Bend with your thoughts, but never, ever try to rationalise or explain the behaviour of another – this is true for most people and becomes especially relevant in the context of a break up.
Here’s what you need to do – Shrug your shoulders, go “eh, you know”, do a goofy smile and then wave. Smile and wave, just smile and wave. This is some of the best advice I have read in 2012 and it works. Remember, nothing is constant, so it helps for the moment, and is not destructive.

What you must not do is faff and caw over someone who hurt you. If they enjoy sex (for lack of a better word) and want that over a meaningful relationship, fine. If they projected an image which changed drastically over the course of your relationship, ok. If they hurt you, not ok, but also now in the past. Don’t try to change it. It happened for a reason.

Think about it: what you are doing when you say “but he…” [had an alcoholic father/had a rough childhood/was hurt by his ex/deserves another chance/is still young and inexperienced and doesn’t know better/will learn to appreciate me, et al] is taking what he did, and twisting it to suit what you would like the situation to have been. It’s not. You’re hurt. That’s not going to change. But you can change your present!

Give up on the truth – and focus on your own.
And while we’re at it, don’t ever try to understand someone. Most of us don’t understand why we do the things we do, so how can you understand why someone would do something to you? Don’t! Stop! You will never get the answers you want. They are selfish and don’t care about you. Harsh, I know. But rather you hear it from me than your mother. And if they lied to you, or betrayed you in some way, you won’t ever get the full truth. Even when they say they have told you, how do you know to trust them? You don’t! Stop it! Move on!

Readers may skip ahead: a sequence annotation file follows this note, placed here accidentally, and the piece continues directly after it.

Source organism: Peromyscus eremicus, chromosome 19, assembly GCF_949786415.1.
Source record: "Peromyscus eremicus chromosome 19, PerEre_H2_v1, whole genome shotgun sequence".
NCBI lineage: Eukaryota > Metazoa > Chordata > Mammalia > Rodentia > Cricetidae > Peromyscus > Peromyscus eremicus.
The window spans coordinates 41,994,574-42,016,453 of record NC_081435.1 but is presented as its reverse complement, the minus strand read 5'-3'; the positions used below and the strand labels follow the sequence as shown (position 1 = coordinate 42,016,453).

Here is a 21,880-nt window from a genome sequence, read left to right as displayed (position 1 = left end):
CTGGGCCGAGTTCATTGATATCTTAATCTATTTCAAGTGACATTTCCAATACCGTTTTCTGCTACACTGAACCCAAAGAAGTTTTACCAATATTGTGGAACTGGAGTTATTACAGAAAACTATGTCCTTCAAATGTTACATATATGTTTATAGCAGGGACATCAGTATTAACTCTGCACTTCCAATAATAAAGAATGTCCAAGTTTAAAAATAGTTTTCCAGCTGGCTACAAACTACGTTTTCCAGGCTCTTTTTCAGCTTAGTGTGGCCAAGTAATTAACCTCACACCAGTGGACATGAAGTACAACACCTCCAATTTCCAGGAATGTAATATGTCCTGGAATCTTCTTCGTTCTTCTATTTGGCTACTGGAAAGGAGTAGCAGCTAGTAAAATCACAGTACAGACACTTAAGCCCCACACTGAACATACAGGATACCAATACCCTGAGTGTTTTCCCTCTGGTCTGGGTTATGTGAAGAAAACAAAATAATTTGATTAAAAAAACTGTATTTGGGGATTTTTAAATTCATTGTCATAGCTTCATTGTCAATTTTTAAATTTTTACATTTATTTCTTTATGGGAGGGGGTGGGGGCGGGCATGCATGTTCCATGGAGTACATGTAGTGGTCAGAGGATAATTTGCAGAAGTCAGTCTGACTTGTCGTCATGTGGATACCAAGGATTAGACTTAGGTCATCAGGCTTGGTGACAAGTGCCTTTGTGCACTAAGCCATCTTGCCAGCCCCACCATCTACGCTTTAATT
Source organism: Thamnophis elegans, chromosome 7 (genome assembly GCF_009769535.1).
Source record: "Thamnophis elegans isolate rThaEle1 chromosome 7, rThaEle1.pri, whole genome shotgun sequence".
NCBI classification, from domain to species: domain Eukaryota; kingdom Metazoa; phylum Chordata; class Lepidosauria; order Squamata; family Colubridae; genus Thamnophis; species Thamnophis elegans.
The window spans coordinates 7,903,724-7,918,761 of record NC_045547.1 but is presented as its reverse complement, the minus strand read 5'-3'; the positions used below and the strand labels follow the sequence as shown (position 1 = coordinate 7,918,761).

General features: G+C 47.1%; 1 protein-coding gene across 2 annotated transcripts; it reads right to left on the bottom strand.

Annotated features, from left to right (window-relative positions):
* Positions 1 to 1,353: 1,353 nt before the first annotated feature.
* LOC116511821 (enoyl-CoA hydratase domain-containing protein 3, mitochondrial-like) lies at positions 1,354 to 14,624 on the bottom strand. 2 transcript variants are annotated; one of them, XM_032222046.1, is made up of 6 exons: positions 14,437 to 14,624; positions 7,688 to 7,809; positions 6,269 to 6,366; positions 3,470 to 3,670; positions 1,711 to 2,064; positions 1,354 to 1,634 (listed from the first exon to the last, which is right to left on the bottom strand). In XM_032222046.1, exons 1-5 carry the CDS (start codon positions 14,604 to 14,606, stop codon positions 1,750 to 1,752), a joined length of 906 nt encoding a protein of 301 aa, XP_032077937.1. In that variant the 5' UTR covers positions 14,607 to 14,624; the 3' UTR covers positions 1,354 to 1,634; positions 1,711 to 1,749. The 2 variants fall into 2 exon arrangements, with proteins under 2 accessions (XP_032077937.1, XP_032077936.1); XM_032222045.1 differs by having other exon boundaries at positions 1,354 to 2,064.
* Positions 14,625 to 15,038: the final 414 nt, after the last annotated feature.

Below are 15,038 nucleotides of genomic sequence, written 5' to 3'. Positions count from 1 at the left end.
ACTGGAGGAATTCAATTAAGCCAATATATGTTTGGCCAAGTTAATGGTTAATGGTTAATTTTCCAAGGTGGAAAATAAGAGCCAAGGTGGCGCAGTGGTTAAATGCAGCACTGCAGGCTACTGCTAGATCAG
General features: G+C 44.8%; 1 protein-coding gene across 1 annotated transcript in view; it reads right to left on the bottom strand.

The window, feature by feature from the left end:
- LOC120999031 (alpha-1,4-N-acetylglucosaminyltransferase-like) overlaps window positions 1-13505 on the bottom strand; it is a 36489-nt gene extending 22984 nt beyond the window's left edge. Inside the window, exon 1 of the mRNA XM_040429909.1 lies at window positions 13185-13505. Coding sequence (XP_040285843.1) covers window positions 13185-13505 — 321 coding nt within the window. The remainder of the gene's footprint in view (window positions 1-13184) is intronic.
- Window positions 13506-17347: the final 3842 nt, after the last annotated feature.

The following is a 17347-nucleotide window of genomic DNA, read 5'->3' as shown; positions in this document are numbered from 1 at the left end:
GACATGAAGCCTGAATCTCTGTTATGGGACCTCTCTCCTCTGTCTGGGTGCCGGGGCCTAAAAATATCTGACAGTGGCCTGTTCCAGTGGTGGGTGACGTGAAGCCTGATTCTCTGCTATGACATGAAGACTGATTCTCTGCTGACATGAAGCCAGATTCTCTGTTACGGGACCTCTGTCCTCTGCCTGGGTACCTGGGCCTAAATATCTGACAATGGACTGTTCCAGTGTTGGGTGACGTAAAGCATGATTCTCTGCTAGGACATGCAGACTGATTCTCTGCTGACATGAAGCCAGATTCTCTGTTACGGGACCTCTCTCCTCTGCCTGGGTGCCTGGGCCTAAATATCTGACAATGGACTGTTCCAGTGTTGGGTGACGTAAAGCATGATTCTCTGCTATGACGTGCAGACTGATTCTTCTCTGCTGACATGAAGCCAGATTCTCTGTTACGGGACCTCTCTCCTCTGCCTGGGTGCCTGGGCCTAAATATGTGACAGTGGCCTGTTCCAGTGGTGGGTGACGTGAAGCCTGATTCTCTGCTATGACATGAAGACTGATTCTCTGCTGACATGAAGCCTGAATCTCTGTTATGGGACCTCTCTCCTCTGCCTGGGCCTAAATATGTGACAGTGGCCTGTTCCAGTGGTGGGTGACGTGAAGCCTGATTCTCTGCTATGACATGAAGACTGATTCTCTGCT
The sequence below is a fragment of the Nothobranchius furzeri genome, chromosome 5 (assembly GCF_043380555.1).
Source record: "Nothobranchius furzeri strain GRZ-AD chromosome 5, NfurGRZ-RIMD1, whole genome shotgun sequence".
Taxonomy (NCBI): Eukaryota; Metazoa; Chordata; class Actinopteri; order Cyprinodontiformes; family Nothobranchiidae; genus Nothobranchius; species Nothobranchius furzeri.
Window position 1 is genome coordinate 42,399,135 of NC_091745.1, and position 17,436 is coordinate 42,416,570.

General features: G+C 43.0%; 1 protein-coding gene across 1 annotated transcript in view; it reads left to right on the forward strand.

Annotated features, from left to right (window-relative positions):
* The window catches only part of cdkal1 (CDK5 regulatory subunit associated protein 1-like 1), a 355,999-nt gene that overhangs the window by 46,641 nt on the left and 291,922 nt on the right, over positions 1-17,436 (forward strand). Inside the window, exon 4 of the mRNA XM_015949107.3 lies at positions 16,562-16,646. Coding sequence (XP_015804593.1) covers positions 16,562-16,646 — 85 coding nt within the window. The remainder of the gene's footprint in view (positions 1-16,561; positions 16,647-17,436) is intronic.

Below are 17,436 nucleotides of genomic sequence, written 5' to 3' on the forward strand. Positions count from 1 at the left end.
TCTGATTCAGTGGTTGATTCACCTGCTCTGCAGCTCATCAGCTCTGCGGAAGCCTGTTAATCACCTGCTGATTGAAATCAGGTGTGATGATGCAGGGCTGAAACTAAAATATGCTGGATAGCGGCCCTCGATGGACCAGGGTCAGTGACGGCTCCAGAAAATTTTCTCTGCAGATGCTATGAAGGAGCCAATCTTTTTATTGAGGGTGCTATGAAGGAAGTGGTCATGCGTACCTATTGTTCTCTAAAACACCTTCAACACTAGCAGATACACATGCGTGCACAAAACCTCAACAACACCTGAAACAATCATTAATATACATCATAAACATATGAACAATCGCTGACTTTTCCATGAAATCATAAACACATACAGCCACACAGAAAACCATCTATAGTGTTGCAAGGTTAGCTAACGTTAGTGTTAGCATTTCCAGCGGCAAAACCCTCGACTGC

The irony about accusations and insults is that they come from within, and are always (with very few exceptions) really about an insecurity that the accuser has not resolved. So when someone calls you a whore and you can’t understand why, maybe they want to be sexual with more than one person, and don’t know how to express that. It’s not an excuse, of course, but a possible reason.

***
When I had a crush on someone in 2010, a colleague who is a very established child psychologist told me something that has always stuck with me. He said that people will not change because you want them to. What I got from that long conversation with him goes back to my original point of everything in life being a blessing. BUT you must make it through the storm and smoke to appreciate that.
Change your perspective and see things as people doing you a favour. Your ex’s ex who hurt your ex did you both a favour, because you would not have experienced the few good moments together. And the one who hurt you did you a favour because you would never have been through the strong-making shit storm of your own otherwise.

So there you have it. My best advice to begin to get through something like this. Do you have your own tips? Advice? (Dare I say) solutions? I’d love to hear them.
Happy dating Floor Jawers. Dive in!

 

<p>Author <a href=”https://plus.google.com/102128103971030481396” target=”blank” rel=”author”>Jerome Cornelius</a></p>